Wednesday, December 11, 2013

Parallela low cost desktop supercomputer coming, w/ Python support

By Vasudev Ram

Parallella | Supercomputing for Everyone

In January 2013 I had blogged about The Parallella project - a low cost Linux supercomputer, and mentioned that Python and Erlang were two languages that would be supported by the project. According to the article linked in that post, Parallela units were supposed to start being delivered around May.

Today I saw in an article on an O'Reilly Media site, that the Parallela team seems to have hit some issues and got delayed, but are now supposed to be releasing units of Parallela this mid-December. Here is that article, by Federico Lucifredi - it also has a lot of technical details about the Parallela supercomputer, both the hardware and the software:

Supercomputing on the cheap with Parallella

Some excerpts from the article that I found interesting:

[ - supercomputing power inside a small credit card-sized board running Ubuntu ...

- powered by just a few Watts of juice, delivering 90 GFLOPS of number crunching ...

- a host side powered by a 667MHz Zynq 7020 ARM A9 System-on-Chip manufactured by Xilinx ...

- number-crunching side is powered by a 600MHz, 16-core Adapteva Epiphany-III numerical accelerator

- Out of the box, this build of the board came with the Linaro 12.10 Ubuntu derivative, so it is extremely standard as Linux ARM distributions go ...

- apt-get has access to the full Linaro 12.10 repositories, so the choice of software is pretty much infinite ...

- the key take-away is that this board promises to blow open the doors to low-power, on-demand supercomputing, putting on the table a real, low-cost alternative to current number crunching powerhouses costing thousands of dollars ...

- While much less brawny a number cruncher, the Raspberry PI remains better suited to multimedia applications (than the Parallela) where its on-board GPU can offload rendering tasks ]

Parallela FAQs

The FAQ has a question, What programming languages will be supported?, to which the answer is:

"Any programming language that is actively maintained and supports free and open source development tools is a candidate. C/C++, OpenCL, and MPI will be supported from day one.",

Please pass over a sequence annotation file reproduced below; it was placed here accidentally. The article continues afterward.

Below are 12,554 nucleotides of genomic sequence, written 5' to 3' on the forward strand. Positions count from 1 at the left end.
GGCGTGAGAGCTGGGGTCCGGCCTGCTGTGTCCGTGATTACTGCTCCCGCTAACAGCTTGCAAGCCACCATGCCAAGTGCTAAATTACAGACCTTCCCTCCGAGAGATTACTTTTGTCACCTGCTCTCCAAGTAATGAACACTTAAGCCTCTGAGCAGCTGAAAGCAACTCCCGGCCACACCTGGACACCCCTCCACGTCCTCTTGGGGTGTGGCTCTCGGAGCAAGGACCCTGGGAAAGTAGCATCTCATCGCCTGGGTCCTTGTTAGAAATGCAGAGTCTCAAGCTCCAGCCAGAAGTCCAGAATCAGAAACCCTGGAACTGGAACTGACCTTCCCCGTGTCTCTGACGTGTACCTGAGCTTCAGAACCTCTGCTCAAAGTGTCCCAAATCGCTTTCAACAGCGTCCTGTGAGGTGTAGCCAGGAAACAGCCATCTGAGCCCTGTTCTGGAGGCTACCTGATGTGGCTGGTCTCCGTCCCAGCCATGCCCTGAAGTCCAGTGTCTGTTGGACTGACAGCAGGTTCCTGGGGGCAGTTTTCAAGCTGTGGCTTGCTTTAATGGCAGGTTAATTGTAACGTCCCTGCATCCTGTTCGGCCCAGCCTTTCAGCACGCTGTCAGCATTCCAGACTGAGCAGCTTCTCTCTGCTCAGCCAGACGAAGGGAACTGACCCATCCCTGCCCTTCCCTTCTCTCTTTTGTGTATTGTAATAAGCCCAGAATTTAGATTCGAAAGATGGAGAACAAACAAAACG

but since the article also says that any Ubuntu package is just an apt-get away, I guess Python can be installed on it, if not there by default, and Ubuntu (on x86 at least) does have Python pre-installed, IIRC.

And a final excerpt from the article linked to in my January blog post about Parallela:

[ The uses to which backers have said that they will put their Parallella computers to use include sound processing, video encoding, 3D scanning, computer visioning, neural networks, physical simulation and, importantly, learning parallel programming!

Software-defined radio is an application that frequently comes up and Parallella is particularly well suited to this since the programmable logic it provides is situated between the ARM host, Epiphany accelerator and GPIO, allowing for digital radio hardware to be more easily integrated. ]

It was interesting to see software-defined radio (SDR) as one of the uses that customers have in mind for Parallela. I had blogged about software-defined radio here a while ago:

Software radio gaining ground?

[ Update: Just noticed that the Parallela blog has this post:

Porting GNU Radio Blocks to The Epiphany ]

GNU Radio is a Software Defined Radio (SDR) framework.

[ Updated the post with the paragraphs below, about the Wikipedia article on SDR, and also for a few typos. Apologies to readers seeing it twice as a result, via feed readers. ]

The Wikipedia article on software-defined radio is interesting. It says that SDR is expected to become the dominant form of radio after some time (this is said by the SDR Forum, though, may be somewhat biased).

Could this become another example of Marc Andreessen's oft-quoted 'Software is eating the world' thesis?

- Vasudev Ram - Dancing Bison Enterprises

Contact Page

No comments: